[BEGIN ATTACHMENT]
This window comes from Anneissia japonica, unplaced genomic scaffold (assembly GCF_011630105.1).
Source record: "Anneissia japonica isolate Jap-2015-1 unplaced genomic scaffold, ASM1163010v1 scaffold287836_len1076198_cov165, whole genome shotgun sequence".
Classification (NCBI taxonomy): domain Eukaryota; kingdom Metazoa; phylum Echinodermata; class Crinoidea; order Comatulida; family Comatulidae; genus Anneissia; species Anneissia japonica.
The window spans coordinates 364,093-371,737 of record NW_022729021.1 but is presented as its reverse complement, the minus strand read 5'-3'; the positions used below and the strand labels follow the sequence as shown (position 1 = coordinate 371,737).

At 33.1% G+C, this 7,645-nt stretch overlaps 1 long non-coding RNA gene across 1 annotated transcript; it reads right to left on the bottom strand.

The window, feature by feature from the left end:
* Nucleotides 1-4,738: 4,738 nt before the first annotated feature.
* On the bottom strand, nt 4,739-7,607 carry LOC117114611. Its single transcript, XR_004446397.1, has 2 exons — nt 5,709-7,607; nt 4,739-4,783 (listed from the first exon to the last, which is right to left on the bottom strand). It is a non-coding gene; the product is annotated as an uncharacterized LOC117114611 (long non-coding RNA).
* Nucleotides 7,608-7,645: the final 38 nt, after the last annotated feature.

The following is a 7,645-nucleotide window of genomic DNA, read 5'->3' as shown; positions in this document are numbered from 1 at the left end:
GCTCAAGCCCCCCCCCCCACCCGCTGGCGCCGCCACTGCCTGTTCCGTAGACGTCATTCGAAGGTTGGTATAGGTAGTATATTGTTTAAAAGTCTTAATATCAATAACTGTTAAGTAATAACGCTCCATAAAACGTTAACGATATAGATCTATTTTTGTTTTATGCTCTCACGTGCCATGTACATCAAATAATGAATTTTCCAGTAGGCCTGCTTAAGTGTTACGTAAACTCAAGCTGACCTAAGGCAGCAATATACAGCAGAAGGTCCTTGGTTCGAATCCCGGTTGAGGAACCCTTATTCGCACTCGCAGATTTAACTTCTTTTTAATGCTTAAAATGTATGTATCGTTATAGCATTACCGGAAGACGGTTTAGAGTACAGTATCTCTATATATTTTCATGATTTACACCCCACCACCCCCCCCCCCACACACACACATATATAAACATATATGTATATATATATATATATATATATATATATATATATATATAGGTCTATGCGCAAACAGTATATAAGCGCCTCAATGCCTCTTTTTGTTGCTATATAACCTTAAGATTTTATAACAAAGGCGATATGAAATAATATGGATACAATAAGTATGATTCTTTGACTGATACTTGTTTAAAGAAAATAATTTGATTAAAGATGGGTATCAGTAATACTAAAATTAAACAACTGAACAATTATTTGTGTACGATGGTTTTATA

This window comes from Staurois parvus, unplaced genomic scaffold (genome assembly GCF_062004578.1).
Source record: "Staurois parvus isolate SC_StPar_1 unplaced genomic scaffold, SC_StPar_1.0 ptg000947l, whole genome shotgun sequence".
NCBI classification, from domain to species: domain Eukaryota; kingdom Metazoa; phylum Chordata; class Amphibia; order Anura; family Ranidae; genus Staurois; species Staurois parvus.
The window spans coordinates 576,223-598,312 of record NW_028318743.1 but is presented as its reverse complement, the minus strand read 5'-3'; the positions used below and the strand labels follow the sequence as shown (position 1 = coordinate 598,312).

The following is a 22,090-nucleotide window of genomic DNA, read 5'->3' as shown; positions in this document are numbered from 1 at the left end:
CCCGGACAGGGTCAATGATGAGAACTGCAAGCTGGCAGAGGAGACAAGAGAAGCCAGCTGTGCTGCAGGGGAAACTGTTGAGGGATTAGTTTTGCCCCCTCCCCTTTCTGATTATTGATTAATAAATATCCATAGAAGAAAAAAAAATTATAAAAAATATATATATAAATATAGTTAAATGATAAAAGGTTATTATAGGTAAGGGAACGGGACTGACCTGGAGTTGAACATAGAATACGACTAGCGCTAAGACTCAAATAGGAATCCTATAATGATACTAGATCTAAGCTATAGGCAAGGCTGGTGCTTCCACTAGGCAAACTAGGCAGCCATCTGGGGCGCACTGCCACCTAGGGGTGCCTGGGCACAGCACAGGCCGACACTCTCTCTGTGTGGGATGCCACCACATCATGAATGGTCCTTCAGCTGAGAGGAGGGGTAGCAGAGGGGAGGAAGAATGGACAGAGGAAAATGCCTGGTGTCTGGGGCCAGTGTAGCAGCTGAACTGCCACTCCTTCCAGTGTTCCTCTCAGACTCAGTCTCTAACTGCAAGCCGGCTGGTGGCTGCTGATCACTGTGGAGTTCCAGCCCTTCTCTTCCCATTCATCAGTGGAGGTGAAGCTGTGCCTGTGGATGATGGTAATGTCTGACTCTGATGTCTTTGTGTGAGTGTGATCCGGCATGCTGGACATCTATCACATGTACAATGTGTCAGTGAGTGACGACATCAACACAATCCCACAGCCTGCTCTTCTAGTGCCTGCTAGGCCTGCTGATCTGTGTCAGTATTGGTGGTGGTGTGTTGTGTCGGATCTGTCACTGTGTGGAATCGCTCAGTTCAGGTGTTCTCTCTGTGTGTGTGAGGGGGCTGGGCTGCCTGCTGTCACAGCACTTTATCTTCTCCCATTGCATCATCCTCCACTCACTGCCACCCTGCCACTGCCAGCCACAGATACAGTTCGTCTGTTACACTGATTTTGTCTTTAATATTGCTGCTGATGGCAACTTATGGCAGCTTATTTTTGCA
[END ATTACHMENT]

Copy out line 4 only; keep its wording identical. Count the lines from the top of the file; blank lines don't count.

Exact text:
The window spans coordinates 364,093-371,737 of record NW_022729021.1 but is presented as its reverse complement, the minus strand read 5'-3'; the positions used below and the strand labels follow the sequence as shown (position 1 = coordinate 371,737).